High River United Church of High River, Alberta


Easter Joy is Soul Joy

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Easter joy is soul joy.  It cares nothing for how much we have, what we own, how busy we are, or however we understand success.  Most of us know that none of those things foster soul joy.  Easter’s transforming joy is deep.  It comes along side our soul and when joy and soul connect, we know we are OK no matter what.  We can rest in the midst of all the demands we face or the hard labour that we endure.


So you might wonder how do we place soul joy alongside the gospel’s account of the resurrection which ends with terror and amazement and speechless fear? This seems far from new shoes, and golden waist bands and my soul’s so happy.  But I’ll be honest, I like the way this ending of Mark works.  The short ending of Mark (yes, there’s a longer ending but most scholars agree it’s a later addition) leaves everything dangling.  It’s really up to the reader to ponder the significance of the resurrection and wonder about what comes next.  What we do know is that Jesus is already on his way to Galilee and well ahead of the fear-filled women.  Mark’s gospel ends with expectation. And this according to one scholar forms the basic stance of the believer… expectancy.


I appreciate the notion that those who follow in the way, wisdom and teachings of the resurrected Jesus are an expectant people.  Other words for expectant are: eager, hopeful, excited and… anxious.  I like the word anxious in this context.  It would be appropriate to feel anxious in the presence of God’s resurrecting and transforming power.  For example, I’m a little anxious when I put a screwdriver into power outlet—not because I’m stupid—yes, I’ve turned off the electricity—but you know, it’s just the thought of it.  When we’re playing with power, we ought to feel a little anxious because of course the result can be well… shocking.


The women in Mark’s gospel were amazed, seized by terror, speechless and afraid because they tapped into the live current of resurrection power that was electrifying.  At least that’s how I imagine it.  Making contact with this kind of power is jolting and disorienting.  So now we have a narrative that has all of that attached to expectancy.  We know that the mystery of the resurrection of Jesus fosters and creates a movement of expectant people who live with a profound awareness of God’s transforming power.  And that same power, as shocking as it might be, as electrifying and amazing as it may be, is the source of soul joy.  Because somehow it helps us know that God’s power at work in us can do infinitely more that we could ever ask or imagine.  It’s so deeply joyful, that we just can’t sit down.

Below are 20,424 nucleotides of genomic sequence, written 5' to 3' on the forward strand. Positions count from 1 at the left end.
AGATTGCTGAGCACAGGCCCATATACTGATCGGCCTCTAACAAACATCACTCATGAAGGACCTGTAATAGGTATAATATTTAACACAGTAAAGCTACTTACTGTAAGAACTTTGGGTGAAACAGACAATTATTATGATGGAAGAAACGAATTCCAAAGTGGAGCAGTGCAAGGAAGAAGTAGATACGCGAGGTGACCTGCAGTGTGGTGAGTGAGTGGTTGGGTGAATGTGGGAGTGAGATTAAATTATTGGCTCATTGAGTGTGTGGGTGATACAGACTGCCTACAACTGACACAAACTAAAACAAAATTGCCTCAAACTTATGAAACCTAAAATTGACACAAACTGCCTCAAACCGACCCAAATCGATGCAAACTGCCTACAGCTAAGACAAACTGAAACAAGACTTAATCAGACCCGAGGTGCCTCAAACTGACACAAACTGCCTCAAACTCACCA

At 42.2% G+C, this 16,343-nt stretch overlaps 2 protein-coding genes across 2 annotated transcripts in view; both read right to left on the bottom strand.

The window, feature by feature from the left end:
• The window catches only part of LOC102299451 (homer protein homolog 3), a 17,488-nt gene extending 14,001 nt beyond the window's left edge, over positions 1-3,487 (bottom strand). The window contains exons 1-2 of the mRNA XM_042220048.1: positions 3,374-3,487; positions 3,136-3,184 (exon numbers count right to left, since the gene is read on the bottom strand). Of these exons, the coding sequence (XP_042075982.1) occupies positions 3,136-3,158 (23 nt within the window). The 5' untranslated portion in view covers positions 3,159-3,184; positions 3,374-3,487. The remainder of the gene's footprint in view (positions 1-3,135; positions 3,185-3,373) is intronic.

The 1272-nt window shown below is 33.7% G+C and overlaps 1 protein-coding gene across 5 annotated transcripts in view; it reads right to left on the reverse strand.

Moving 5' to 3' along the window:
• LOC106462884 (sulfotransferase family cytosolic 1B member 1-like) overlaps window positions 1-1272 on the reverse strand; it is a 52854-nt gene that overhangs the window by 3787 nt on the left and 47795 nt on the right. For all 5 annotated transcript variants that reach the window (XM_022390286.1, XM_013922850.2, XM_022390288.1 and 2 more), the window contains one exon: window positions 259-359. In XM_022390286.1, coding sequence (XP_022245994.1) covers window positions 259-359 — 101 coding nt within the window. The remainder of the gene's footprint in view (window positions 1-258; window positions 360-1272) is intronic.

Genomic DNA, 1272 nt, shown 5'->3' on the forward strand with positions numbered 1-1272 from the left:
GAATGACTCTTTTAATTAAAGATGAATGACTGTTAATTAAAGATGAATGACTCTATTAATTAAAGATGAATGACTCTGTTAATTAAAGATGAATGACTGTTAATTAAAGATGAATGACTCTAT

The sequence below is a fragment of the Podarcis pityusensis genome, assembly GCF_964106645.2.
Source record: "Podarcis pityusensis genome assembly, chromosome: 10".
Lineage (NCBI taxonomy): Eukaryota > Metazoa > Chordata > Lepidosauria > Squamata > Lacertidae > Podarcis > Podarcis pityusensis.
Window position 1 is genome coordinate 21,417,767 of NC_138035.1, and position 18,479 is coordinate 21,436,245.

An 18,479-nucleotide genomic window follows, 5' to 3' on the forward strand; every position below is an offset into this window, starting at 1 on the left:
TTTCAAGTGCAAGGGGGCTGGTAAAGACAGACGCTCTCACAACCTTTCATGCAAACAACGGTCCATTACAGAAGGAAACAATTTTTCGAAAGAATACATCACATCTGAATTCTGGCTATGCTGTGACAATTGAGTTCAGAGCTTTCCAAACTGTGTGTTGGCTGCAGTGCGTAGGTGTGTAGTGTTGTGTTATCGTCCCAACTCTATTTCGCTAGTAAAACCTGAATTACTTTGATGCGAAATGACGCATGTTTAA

The gospel of Mark leaves its account of Jesus’ resurrection open-ended.  Jesus is already out ahead, now it’s as if the gospel is inviting us the reader to determine what’s next?  What will the women do?  Will they tell the disciples?  Will people think they’re crazy?  In many ways, it’s like we and them are rushing to keep up with a loving Christ who is already out ahead making way for God’s transforming and compassionate love.


In fact that’s the way of God.  Always before us, always a head so that God’s love and healing is ready for us when we get there whether that’s in this life or the next.  But I do think the deeper and harder to get our heads around truth, is the mystery of this day which defies darkness and death and proclaims an expectant God who can hardly wait to bestow upon us the luxuries of the resurrected life—rest for our weary feet, the comfort of a long white Palliser Hotel terry cloth robe and waistband, utter rest and a happy soul—so happy that despite God’s intention that we sit, we just can’t because our soul is so happy.


May this Easter season be a gift of grace and love—a renewed way of remembering who and who’s we are—a reminder that we are all held in God’s circle of light and love—that we can rest in this love and allow our soul to be so happy that we can’t sit down.  God knows the world needs expectant, hopeful, eager, and even anxious joy.  As a people following the way of the resurrected Christ--as agents of God’s love--the deep soul joy of this day is ours to share.  From Susan, Me and our sons, we wish you all a very happy and joy-filled Easter season. 

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